The European Commission Once Again Shows that Romania Has Not Done Its Homework
The Monitoring Report released by the European Commission, far from bringing new ascertainment or comments in what regards the progress made by Romania within the Mechanism for Cooperation and Verification, surprises because of its apparently softer tone regarding the lack of accomplishments.
Transparency International Romania is profoundly concerned that for the fourth consecutive reporting period within the Mechanism for Cooperation and Verification (MCV) Romania has not shown any real evolutions in what regards the reform of the judiciary system or the fight against corruption. The only progress elements mentioned in the Commission’s Report are purely statistical or descriptive, but once again there was no evaluation of the impact of the measures that have been adopted or proposed. More that that, the mere checking of certain convictions in corruption cases only shows that the interventions are focused rather on punctual cases than systemic measures for securing the anticorruption system.
The conclusions of this year’s EC Report indicate a situation resembling the one recorded for Romania in the Corruption Perception Index for 2009, in which, for the first time since 2002, Romania saw no improvement in the results obtained in the fight against corruption. The Bucharest authorities, irregardless of their political affiliation, respond to the critics brought in the monitoring process with measures lacking both content and impact. Therefore, although significant legislative measures have been adopted since the establishment of the MCV, their efficiency and impact have not been fully proven by practice.
An emblematical case in this concern is the Law 52/2003 regarding decisional transparency, which by not being complied to led to major deficiencies in the adoption process of the new Codes. The non-transparent approach of the decisional process also led to similar consequences in what regards the law on unique wages, the pension and education laws, as well as the process of elaborating and adopting local budgets. The lack of consultations at society’s level regarding certain projects with major effects on the interactions and the structures of society led to the adoption of certain documents that still need to prove their opportunity and adequacy to the realities of Romania.
TI-Romania has repeatedly shown that maintaining this interim situation regarding the effectiveness of the fight against corruption has had consequences in the excessive vulnerability of all integrity pillars, including the new ones that have been created under the pressure of the safeguard clause.
As one can observe from the CE analysis, since the second half of 2009, “no effective improvement in what regards the difficult situation of the human resources in the judiciary system could be noted”. The judiciary protests in September have indeed aggravated the crisis within the system, but the lack of concrete and coherent actions aimed at correcting the depreciation policy of the statute of the juridical profession makes predictable not only the lack of a improvement of this state, but also the risk of the continuation of the system’s crisis. The aggravation of staff deficit was predictable in the light of the fact that during 2009 there have been constant pressures regarding the modification of the professional status and of the wages of the magistrates.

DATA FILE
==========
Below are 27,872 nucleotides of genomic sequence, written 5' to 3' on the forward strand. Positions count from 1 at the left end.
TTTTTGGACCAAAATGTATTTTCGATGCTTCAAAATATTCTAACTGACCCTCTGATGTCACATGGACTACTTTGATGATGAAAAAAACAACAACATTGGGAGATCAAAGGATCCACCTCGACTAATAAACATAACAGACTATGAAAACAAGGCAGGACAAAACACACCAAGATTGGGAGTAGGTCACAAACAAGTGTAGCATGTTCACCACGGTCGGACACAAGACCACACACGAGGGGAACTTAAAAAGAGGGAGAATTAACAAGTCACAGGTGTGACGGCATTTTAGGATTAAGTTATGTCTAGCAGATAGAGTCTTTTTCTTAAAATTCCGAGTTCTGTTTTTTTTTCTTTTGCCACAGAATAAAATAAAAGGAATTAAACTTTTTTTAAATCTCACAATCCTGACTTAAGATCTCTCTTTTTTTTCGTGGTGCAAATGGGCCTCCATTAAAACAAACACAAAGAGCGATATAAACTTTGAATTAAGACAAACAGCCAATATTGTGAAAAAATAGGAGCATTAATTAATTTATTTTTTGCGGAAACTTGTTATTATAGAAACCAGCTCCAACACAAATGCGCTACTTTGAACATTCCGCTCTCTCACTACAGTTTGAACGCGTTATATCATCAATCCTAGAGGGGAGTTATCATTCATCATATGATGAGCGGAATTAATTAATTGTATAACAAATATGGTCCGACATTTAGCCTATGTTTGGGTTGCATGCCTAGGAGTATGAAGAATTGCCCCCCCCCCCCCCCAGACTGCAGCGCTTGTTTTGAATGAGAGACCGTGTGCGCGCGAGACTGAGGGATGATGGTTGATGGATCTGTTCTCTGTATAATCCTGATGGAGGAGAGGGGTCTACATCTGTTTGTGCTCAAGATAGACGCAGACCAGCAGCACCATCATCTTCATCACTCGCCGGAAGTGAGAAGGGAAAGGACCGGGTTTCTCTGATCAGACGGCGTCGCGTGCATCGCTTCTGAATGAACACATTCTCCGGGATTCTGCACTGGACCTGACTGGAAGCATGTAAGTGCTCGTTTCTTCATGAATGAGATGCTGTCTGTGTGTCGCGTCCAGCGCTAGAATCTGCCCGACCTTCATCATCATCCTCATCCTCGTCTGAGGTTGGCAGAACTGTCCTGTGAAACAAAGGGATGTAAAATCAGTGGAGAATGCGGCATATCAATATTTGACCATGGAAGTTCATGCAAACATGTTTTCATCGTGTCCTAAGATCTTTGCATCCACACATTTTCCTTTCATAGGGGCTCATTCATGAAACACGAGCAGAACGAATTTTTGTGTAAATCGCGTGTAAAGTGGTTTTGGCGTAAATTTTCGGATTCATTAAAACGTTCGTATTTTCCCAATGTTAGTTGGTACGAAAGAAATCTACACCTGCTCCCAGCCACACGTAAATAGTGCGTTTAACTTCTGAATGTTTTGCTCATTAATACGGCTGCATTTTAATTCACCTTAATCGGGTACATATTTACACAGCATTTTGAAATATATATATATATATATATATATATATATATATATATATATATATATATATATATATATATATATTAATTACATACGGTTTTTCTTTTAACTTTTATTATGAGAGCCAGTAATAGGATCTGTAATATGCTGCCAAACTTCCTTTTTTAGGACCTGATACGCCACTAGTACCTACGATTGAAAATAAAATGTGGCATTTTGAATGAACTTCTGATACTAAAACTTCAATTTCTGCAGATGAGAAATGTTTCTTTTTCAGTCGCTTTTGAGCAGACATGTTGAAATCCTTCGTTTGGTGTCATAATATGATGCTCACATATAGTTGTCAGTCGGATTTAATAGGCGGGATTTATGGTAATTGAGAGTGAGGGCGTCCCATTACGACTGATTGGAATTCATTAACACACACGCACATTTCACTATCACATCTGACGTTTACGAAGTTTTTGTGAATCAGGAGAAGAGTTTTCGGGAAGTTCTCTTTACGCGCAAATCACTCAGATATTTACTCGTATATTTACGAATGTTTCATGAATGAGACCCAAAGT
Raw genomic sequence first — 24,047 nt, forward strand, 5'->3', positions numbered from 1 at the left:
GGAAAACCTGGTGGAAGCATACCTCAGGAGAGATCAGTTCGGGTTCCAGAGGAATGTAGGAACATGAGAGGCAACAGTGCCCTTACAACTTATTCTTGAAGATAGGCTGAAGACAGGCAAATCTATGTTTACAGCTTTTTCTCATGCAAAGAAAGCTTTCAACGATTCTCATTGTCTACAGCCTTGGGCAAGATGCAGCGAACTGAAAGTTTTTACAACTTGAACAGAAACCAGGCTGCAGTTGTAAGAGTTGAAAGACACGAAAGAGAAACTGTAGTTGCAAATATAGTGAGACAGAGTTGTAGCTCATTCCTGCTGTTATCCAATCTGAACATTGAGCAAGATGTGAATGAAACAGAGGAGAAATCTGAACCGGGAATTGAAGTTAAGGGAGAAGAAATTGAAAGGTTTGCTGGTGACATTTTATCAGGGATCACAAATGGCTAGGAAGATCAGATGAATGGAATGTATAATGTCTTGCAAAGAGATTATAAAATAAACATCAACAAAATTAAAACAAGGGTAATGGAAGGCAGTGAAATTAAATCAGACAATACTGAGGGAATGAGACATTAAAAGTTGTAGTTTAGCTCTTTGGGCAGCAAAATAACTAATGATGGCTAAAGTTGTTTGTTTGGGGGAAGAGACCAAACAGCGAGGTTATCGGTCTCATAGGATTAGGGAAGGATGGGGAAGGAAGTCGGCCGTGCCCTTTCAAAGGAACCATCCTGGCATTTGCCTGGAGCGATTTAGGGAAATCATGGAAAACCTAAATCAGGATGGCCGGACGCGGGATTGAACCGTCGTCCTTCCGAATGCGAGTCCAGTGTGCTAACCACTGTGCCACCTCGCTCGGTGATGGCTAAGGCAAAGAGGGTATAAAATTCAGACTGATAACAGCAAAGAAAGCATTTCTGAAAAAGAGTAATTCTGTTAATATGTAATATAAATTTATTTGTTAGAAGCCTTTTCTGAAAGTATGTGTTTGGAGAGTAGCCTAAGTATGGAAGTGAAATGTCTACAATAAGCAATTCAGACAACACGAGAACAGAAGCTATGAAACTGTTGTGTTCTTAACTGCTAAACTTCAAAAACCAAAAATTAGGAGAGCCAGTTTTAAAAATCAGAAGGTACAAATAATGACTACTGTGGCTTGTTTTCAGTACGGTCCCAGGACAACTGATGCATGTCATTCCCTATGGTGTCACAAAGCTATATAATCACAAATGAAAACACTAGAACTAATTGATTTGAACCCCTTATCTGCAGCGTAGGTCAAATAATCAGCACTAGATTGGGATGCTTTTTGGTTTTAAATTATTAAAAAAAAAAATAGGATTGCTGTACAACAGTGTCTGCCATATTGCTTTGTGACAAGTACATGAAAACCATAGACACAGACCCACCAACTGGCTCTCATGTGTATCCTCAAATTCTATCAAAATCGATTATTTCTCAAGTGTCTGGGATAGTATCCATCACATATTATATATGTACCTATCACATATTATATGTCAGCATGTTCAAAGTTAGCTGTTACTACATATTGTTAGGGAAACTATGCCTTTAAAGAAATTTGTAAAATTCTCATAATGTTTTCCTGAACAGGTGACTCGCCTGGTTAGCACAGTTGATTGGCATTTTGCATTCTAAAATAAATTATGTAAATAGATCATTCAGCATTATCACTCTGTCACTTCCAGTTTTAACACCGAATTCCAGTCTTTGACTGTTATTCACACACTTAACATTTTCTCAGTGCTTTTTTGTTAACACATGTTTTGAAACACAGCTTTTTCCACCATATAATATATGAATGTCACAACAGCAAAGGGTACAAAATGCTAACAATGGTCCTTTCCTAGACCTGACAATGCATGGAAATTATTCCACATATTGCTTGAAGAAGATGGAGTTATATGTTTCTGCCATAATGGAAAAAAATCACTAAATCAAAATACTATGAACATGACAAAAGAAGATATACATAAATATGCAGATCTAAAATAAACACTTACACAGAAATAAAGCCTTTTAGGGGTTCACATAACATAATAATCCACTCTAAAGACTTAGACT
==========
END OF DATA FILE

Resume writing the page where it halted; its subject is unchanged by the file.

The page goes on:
All these seriously affect the credibility of the reforms and generally that of Romania itself, and contribute to the increased reduction of Romania’s competitiveness on the European public funds market. The situation is even more severe as Romania is also currently confronting problems in managing the funds that have been already obtained, funds that could compensate part of the effects of the financial crisis and that could sustain the regulation and the fulfilment of obligations efforts.
In this context, TI-Romania considers that maintaining the Mechanism for Cooperation and Verification will generate progress in reforming the judiciary system and in the fight against corruption only if it will be accompanied by a mechanism for evaluating the impact of the adopted measures. The lack of such a mechanism will more likely lead to perpetuating and amplifying irregularity situations, rather than to the reduction of the vulnerabilities that affect the national integrity system.
Transparency International Romania recommends the authorities in Bucharest to approach the fight against corruption from the perspective of applying systematic and coherent measures that have a real impact from the point of view of the policies regarding the prevention and the fight against corruption. These will have the merit of closing the vulnerabilities of the entire system, since exclusively applying sanctioning measures is not able solve the systemic problems that Romania faces.
Assuring the rule of law and the fight against corruption are national priorities that Romania cannot afford to ignore, and which must be approached irregardless of the existence or non-existence or international monitoring or the conclusions of such monitoring.
The Board of Directors of Transparency International Romania
Tel: +40 213 177 170 sau +40 788 688 566